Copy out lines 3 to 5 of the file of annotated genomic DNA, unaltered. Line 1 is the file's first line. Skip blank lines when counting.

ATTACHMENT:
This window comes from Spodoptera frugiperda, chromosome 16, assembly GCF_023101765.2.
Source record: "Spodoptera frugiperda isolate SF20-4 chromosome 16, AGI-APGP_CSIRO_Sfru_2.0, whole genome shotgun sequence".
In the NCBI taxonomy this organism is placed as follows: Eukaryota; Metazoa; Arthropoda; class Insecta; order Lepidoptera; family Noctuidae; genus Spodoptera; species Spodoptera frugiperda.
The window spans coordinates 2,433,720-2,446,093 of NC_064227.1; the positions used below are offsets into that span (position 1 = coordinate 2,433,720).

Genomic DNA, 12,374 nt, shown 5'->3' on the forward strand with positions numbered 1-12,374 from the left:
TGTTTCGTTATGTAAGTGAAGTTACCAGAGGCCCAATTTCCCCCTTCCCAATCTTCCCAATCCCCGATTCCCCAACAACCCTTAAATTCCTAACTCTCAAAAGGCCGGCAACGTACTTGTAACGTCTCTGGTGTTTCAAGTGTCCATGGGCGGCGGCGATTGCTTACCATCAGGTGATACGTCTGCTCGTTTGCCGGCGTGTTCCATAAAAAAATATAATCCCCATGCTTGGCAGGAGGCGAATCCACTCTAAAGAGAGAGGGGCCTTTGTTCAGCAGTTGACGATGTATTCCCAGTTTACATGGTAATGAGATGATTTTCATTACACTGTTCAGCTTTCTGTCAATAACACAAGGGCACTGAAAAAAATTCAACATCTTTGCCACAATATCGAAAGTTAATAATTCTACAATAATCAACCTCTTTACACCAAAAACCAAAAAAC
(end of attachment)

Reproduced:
In the NCBI taxonomy this organism is placed as follows: Eukaryota; Metazoa; Arthropoda; class Insecta; order Lepidoptera; family Noctuidae; genus Spodoptera; species Spodoptera frugiperda.
The window spans coordinates 2,433,720-2,446,093 of NC_064227.1; the positions used below are offsets into that span (position 1 = coordinate 2,433,720).

Genomic DNA, 12,374 nt, shown 5'->3' on the forward strand with positions numbered 1-12,374 from the left: